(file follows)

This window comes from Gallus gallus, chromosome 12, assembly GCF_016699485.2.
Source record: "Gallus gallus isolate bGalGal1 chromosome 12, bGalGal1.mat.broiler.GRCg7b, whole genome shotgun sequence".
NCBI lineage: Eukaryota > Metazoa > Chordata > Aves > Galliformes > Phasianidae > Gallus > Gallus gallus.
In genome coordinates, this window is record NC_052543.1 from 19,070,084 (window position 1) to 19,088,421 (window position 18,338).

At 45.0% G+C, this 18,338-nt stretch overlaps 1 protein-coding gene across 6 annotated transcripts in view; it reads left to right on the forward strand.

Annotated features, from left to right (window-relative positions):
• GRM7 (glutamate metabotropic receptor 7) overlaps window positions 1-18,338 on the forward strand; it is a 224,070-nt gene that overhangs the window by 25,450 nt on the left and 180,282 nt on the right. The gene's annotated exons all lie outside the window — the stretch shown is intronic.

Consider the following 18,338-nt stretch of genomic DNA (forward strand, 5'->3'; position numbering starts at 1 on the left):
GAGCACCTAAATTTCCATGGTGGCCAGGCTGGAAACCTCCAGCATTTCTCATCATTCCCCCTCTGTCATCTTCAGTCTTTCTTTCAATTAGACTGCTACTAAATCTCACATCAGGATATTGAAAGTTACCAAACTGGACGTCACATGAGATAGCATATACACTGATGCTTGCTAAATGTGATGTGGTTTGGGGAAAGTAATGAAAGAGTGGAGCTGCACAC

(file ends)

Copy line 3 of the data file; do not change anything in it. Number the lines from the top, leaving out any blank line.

NCBI lineage: Eukaryota > Metazoa > Chordata > Aves > Galliformes > Phasianidae > Gallus > Gallus gallus.